As we approached the village of Colston Bassett, the clouds parted and fields of vivid green grasses were bathed in sunshine. It was such a welcome sight from what was an otherwise grey and dreary journey to Nottinghamshire.
We entered the creamery though the Dairy shop, which proudly displayed two products; Colston Bassett Stilton and Colston Bassett Shropshire Blue. Such simplicity is truly admirable, and the continuous stream of locals through the door is a testimony to the quality of this classic cheese.
Billy Kevan gave us a potted history of the dairy, naming the five Head cheese-makers who have been at the helm since the co-operative was created 104 years ago. The proud tone he used when explaining his part in the dairy’s continuing story was rather humbling. Is it the quality of the cheese which retains staff long periods? Or is it the solid body of knowledge, handed down from one cheese-maker to the next, which encourages such exceptional quality? We think it is more likely the latter.
Hung on the office walls, were pre-WWII images of the young creamery. The old dairy entrance, which can still be seen from the office today, was pictured behind wagons holding milk churns. Each full churn would have made a single cheese and there must have been no more than 20 in the photograph. These 20 would’ve been the total day’s make.
We witnessed the arrival of today’s milk tanker, which held rather more than that old wagon. There may have been more milk, but it had only been collected from four neighbouring farms, all within one and a half miles of the dairy.
The four farms are an integral part of the co-operative and Billy regularly meets the farm owners to discuss milk quality and their farming techniques. To describe the group as a co-operative, doesn’t quite give the sense of their collaboration. The four farms and the cheese-making operation are five equal partners, working together to achieve greatness.
As Billy began the tour, it was clear that cheese-making is in his genes. He explained technical details with great ease, while keeping it simple so that even a novice could understand. Not only did he describe the making of Stilton, he could also explain the subtle differences between the processes for creating Stilton compared a Cheddar, Cheshire or Caerphilly.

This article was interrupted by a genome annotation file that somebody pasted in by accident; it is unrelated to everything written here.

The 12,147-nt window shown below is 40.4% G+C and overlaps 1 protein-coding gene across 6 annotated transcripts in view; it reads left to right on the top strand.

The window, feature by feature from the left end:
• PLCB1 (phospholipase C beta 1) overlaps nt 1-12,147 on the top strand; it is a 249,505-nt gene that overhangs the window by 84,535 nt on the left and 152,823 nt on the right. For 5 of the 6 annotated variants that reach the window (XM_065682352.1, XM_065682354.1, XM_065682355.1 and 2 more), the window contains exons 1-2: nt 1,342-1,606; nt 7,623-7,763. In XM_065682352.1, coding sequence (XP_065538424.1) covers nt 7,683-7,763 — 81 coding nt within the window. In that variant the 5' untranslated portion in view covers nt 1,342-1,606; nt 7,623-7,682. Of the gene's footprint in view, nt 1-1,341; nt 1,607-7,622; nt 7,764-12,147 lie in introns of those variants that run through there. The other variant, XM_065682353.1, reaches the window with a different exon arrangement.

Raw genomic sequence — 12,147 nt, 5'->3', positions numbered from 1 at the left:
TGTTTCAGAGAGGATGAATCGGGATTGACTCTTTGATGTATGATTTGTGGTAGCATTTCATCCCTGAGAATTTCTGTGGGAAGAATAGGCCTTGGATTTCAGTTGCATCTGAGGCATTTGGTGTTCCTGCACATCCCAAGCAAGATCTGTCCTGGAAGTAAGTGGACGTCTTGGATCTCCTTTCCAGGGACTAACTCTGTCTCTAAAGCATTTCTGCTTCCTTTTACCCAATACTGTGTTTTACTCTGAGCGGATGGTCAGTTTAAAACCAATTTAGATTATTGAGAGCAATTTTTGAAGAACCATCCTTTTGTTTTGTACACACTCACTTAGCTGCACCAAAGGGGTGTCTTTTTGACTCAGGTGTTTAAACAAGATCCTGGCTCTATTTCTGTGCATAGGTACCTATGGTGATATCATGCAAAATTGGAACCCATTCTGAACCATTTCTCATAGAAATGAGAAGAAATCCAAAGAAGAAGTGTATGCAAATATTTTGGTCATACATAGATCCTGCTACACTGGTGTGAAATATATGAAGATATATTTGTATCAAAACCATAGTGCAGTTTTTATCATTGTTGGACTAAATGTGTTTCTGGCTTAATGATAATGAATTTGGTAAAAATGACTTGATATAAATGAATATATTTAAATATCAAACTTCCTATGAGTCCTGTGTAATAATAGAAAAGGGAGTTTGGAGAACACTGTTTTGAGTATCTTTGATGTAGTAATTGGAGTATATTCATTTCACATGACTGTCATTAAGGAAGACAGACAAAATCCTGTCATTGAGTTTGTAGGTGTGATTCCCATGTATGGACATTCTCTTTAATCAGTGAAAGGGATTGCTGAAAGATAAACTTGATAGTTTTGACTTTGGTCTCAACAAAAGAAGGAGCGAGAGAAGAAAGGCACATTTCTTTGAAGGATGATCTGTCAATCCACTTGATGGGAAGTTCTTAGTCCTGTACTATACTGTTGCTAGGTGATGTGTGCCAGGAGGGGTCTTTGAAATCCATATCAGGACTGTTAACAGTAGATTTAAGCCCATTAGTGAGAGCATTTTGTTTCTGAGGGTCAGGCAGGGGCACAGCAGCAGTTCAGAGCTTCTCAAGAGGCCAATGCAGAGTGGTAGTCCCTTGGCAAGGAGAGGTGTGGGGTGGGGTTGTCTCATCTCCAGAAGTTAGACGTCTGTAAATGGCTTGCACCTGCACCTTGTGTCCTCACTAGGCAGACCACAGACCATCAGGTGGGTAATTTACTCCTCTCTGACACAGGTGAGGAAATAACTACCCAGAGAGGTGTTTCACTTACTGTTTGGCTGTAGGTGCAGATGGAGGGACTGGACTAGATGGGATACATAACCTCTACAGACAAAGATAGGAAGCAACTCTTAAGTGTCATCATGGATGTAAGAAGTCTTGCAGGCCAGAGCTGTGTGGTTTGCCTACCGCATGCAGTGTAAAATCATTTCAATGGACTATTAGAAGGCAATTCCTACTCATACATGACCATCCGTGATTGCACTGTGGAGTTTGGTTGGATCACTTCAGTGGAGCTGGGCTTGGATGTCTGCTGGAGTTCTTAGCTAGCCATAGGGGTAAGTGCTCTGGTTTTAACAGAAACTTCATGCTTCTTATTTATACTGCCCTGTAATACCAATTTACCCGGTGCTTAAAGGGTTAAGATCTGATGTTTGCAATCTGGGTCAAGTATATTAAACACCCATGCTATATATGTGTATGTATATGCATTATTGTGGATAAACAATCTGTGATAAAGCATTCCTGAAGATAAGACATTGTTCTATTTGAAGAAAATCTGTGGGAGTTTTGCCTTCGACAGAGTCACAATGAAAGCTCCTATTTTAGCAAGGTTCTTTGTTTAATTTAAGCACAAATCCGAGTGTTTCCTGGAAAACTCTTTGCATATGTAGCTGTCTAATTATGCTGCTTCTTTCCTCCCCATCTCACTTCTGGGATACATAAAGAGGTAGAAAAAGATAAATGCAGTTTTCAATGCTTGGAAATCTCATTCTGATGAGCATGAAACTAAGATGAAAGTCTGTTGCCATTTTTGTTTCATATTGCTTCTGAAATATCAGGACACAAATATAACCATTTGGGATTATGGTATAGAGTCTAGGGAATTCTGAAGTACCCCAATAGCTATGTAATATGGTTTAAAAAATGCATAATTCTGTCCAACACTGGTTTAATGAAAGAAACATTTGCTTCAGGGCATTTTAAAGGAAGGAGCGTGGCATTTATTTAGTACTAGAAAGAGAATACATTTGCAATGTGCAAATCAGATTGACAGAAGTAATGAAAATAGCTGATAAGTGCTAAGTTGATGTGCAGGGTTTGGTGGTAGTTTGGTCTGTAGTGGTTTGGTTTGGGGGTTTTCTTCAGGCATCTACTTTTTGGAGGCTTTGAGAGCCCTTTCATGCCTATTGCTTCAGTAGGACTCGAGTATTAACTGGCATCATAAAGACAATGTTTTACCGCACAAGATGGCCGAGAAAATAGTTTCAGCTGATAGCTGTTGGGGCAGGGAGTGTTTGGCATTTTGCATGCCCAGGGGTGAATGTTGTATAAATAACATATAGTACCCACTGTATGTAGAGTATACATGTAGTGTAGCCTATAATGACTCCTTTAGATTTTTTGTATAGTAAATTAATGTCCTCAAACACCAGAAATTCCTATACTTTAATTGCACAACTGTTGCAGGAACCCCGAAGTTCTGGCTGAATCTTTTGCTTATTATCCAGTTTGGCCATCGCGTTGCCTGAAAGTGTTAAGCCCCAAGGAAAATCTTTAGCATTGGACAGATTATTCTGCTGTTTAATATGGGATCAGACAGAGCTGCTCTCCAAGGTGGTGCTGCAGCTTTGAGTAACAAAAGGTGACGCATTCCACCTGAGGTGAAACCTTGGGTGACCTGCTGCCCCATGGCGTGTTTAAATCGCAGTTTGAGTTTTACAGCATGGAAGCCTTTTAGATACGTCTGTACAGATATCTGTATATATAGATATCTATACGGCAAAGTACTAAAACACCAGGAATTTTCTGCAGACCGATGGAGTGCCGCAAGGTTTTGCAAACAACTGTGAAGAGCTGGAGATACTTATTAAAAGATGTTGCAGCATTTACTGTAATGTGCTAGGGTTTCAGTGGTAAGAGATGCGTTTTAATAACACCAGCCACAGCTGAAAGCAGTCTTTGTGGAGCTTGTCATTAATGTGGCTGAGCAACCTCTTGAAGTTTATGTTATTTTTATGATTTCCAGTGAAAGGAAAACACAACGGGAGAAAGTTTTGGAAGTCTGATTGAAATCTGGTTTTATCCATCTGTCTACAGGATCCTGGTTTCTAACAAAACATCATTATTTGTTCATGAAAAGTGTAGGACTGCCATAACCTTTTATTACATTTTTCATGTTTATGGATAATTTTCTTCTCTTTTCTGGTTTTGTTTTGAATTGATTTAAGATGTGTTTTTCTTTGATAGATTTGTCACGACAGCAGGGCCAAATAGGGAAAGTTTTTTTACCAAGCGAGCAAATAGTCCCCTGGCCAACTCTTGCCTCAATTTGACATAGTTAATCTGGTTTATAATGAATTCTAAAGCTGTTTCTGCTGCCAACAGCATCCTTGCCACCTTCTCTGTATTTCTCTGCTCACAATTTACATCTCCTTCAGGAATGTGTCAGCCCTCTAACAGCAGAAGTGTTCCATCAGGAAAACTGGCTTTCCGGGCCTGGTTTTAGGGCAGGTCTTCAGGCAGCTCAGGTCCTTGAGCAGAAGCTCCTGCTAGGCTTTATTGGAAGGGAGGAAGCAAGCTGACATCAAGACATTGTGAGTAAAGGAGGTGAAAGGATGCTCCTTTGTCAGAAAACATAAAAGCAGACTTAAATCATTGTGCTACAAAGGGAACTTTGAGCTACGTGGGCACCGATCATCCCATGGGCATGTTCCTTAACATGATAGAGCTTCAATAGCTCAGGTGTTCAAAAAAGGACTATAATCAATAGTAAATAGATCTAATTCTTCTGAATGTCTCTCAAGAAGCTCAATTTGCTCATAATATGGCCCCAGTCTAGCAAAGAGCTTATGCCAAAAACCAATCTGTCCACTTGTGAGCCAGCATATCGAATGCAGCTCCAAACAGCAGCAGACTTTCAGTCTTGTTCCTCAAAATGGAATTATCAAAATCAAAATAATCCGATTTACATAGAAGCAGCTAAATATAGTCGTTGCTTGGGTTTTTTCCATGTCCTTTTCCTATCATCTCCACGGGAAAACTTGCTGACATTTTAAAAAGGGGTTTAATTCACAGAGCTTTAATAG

Billy has a great attention to detail, from how the cheeses are chilled before shipping, to the gentle technique used to pack the cheeses. He even took five minutes out from our tour to help a young cheese-maker understand the correct setting point for the curds prior to cutting. The ability to pass on such an intrinsic measuring technique showed an artist at work, handing on the essential knowledge required to create a new expert maker of Stilton.
On our tour, we followed the production route, from the arrival of the milk to the final cheese. At this point, we entered the new ripening rooms; four perfectly identical rooms with optimum conditions for maturing Stilton. The first was a tease, containing cheeses too young to taste. In here there were some that were hot off the press and others, which were freshly spiked. Varying degrees of rind development progressed down the rows of familiar barrel-shaped cheese.
The second room contained cheese that was young, but perfectly edible. The exterior of the cheese was well formed and inside the enzyme activity was beginning to make its presence felt. The cheese in the third room was just right, with an even, smooth breakdown and a rounded meaty flavour.
As we left the site, we once again passed the Dairy shop. Billy stopped to suggest to a local regular customer that he should take his grandchildren to the Melton Mowbray Artisan Cheese Fair that was taking place shortly after.
Billy is a man who clearly has his finger firmly on the pulse of Colston Bassett. He is responsible for continuing to build the world-wide reputation of Colston Bassett Stilton, for maintaining the quality of his cheese, for managing the financial affairs of the Dairy, and yet, he still takes time to get to know his local customers and to care about the end plate that each of his cheeses is destined to grace.
By Luke Maslen, Cheese Care Manager.